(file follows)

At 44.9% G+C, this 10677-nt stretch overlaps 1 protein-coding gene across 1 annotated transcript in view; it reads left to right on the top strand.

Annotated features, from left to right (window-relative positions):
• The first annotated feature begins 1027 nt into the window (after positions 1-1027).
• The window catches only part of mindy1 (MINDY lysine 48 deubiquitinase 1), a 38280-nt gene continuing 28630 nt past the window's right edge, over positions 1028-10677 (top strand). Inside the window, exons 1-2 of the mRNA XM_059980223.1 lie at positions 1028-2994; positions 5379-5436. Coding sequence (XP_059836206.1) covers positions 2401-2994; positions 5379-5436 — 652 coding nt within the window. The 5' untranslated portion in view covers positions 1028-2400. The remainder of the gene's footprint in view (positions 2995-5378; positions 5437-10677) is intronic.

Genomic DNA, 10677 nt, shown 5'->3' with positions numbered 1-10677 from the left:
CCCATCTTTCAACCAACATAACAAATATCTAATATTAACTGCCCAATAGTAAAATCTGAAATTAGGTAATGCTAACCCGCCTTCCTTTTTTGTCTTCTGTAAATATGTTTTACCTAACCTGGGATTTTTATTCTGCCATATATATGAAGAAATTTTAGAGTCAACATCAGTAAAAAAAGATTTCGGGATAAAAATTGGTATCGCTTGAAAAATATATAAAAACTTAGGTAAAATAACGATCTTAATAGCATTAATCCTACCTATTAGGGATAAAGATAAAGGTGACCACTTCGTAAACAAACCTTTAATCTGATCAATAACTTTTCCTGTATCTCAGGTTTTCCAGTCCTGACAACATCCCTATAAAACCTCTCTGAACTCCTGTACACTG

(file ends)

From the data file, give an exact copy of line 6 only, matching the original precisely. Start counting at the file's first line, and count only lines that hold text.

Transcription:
CCCATCTTTCAACCAACATAACAAATATCTAATATTAACTGCCCAATAGTAAAATCTGAAATTAGGTAATGCTAACCCGCCTTCCTTTTTTGTCTTCTGTAAATATGTTTTACCTAACCTGGGATTTTTATTCTGCCATATATATGAAGAAATTTTAGAGTCAACATCAGTAAAAAAAGATTTCGGGATAAAAATTGGTATCGCTTGAAAAATATATAAAAACTTAGGTAAAATAACGATCTTAATAGCATTAATCCTACCTATTAGGGATAAAGATAAAGGTGACCACTTCGTAAACAAACCTTTAATCTGATCAATAACTTTTCCTGTATCTCAGGTTTTCCAGTCCTGACAACATCCCTATAAAACCTCTCTGAACTCCTGTACACTG